Experts in perfume characterize a fragrance according to three metrics: projection, sillage, and longevity. Projection refers to how far away it can be smelled from, sillage communicates the strength of the scent trail that the wearer leaves behind, and longevity describes the scent’s lifespan on a wearer’s skin. Many perfume wearers recognize that their scent’s place on the spectra of boldness/reservation and heaviness/lightness say as much to their audience as the scent’s bouquet of notes. My friend Natalie wears Glossier You, an amber scent that “melts into the skin and smells a bit different on everyone.” They selected it in part because of its reserved projection and sillage: “I prefer perfume that clings to the skin and can’t be smelled from far away—filling an entire room with my scent feels too imposing.” Fragrance’s materiality is nebulous; it can engulf those in its range. It’s a performance that descends from the stage and demands audience participation. Smell is carnal—it can evoke reaction (fusion) more viscerally than most visual designs, which, even when observed closely are still remote. 

Perfume effectively extends the boundaries of the body. For those who prefer a conspicuous scent, the price of perfume is the price of taking up extra space, of soliciting extra attention. But perfume’s spatiality is polarizing. Fragrance alters the space surrounding the body, thereby laying claim to it. When I sat down in the library, I immediately thought, this is Camille’s chair. Audiences can either find this pleasurable and fuse with the performance, or find it offensive and reject it. The intensity of our reactions to smell is linked to immediacy—because fragrance is invisible, there’s no opportunity to brace oneself when unknowingly entering into someone’s aromatic territory. 

This intensity results in concrete and enduring impressions. “I think smelling good is one of the best first impressions you can make on someone. I’m always so impressed with people who smell good when I meet them, and I tend to remember them and regard them well,” my friend Z said. This implication is not so superficial as it appears. Due to its spatiality, fragrance is an immersive experience—and when immersed in someone’s social performance, character judgements naturally arise.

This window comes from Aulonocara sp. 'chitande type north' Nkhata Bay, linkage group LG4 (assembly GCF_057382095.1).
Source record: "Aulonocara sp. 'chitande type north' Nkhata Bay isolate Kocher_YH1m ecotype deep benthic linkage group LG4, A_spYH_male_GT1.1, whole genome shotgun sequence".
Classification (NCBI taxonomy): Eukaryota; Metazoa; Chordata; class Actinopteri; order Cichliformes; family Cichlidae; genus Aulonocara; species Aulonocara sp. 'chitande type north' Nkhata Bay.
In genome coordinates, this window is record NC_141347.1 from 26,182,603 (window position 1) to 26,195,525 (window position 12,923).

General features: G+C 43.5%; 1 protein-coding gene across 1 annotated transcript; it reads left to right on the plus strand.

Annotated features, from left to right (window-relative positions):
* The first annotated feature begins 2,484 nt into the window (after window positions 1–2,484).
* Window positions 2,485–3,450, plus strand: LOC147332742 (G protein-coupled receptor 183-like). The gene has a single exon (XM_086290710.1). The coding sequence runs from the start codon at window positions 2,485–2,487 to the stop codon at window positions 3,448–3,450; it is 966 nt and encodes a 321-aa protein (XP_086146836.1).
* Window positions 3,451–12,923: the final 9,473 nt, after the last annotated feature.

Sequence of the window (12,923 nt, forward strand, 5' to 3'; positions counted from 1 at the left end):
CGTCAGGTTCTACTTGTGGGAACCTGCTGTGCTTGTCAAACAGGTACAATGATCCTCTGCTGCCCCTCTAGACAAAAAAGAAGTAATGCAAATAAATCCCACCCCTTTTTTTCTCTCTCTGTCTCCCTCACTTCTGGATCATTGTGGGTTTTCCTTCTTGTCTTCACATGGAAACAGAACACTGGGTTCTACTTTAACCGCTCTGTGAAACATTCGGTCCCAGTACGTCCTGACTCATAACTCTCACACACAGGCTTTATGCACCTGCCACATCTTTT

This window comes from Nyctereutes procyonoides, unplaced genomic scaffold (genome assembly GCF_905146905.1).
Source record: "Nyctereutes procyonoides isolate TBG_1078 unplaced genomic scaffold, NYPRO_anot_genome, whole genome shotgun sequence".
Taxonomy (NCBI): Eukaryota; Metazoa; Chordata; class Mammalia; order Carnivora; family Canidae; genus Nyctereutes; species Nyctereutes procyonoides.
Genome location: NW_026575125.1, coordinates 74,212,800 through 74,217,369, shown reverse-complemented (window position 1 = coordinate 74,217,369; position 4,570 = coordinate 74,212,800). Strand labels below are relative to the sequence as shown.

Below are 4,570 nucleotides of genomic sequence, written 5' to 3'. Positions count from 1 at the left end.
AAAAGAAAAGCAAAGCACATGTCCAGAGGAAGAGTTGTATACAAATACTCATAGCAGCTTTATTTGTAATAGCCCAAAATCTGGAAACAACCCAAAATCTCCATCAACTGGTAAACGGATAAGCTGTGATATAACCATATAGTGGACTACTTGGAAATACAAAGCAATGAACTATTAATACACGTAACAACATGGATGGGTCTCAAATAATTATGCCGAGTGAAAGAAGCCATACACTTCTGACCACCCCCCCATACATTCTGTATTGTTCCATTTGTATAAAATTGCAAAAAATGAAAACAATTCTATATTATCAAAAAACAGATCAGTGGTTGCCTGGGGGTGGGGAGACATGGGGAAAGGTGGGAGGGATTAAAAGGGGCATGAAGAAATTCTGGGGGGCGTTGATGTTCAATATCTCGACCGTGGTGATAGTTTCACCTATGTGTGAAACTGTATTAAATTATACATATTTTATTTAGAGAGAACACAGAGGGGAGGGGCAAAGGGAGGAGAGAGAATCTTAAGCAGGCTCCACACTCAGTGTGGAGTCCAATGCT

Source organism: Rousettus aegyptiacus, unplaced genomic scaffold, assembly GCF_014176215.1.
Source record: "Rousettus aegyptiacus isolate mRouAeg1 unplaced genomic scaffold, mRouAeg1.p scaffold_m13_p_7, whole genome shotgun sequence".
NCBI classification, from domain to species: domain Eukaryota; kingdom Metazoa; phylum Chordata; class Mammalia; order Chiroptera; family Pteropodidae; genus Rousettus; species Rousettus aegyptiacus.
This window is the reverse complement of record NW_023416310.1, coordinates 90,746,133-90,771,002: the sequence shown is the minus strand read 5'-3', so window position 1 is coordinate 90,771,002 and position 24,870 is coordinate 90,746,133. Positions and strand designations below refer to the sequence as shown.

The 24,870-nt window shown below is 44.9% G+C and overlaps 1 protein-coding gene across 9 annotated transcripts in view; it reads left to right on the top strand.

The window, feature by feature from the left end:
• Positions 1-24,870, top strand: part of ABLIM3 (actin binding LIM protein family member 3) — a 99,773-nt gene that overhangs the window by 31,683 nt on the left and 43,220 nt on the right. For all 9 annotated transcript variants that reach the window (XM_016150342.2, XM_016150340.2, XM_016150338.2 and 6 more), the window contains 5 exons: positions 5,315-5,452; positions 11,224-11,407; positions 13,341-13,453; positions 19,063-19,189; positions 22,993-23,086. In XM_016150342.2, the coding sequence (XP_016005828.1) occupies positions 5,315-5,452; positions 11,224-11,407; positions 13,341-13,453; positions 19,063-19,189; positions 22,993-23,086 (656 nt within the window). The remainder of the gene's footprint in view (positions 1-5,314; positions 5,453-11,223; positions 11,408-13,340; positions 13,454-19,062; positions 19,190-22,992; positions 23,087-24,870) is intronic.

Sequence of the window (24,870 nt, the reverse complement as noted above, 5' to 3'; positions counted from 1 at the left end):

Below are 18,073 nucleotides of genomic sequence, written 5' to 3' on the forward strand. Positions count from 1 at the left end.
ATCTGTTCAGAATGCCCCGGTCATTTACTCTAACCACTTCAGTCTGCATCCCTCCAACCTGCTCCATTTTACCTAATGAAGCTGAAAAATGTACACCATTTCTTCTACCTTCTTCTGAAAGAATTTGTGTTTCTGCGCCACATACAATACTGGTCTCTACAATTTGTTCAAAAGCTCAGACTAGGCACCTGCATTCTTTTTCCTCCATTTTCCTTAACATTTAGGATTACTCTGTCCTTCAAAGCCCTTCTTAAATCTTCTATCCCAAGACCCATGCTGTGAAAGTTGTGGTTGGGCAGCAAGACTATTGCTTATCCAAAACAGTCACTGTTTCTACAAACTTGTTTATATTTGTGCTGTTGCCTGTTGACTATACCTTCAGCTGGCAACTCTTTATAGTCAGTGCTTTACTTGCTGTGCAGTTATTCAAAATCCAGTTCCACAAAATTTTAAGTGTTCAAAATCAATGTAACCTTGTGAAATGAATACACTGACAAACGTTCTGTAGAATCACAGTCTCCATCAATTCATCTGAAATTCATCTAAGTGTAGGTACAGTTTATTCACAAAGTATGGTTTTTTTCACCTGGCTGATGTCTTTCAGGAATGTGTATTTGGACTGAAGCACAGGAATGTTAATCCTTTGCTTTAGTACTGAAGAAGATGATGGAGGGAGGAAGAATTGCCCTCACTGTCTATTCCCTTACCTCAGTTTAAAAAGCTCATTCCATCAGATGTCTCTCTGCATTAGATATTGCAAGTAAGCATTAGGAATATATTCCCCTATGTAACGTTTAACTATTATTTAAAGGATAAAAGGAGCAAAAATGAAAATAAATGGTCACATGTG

Said character judgements are completely subjective: people connect scents with attributes on extremely individual bases, according to associations culled from memory, media, and preference. Still, many people select their fragrance based on what they believe their audience’s judgment of the scent will be, aiming for a very specific aesthetic reaction. Some people even construct narratives around their desired scent perception. Z explained her perfume selection process:

“I want to smell like freshly laundered cloth, so I’ll seek out notes of cotton or linen. I want to give off the impression of being naturally clean and good-smelling, and actually not smell like I am wearing perfume at all. Some hints of citrus as well — I want to seem like I have just showered, or am wearing fresh clothes, because it seems effortless and charming.”

Z wants to convey cleanliness and organization, a sense of always having just freshened up, of an effortlessly immaculate lifestyle. Humans’ narrative proclivity coheres well with the complex nature of perfume in terms of both wearing and absorbing. Perfumes are composed of many layered fragrances—top notes, heart notes, and base notes—which fade and emerge with the passage of time in a dynamic performance. Fragrance actively edits the body’s orbit, and relays these edits to its audience. A fluid and abrupt narrative unfolds: the audience (if they smell the wearer for a prolonged period) registers a transformation taking place, but cannot discern the transitions between scents, imperceptible in their immediacy. Time shuffles the deck of aromas: now fanning out the top notes, now cutting open the heart, now revealing the resonant base. All of this proceeds untraceably yet perceptibly, like an olfactory sleight of hand. The intelligence implicit in such subtlety is attractive; it conveys an artist deftly orchestrating a performance behind the scenes, her skill apparent in the seamlessness of the production.

Perfume exerts its power via paradox: within its lack of visual presence hides a carnal materiality. As an atomized material, it exists in an overlap between the physical and the intangible, allowing it to at once expand personal space and demand proximity. Fragrance’s charisma lies in these unexpected complexities and subtleties. As a tool for designing ourselves and an overlooked aspect of our aesthetic identities, it embodies some of the most fundamental components of our social experience: closeness, interaction, and narrativity. At its core, smell is communal. It says, enter my atmosphere, know me more. Reclining in Camille’s chair, I feel her all around me.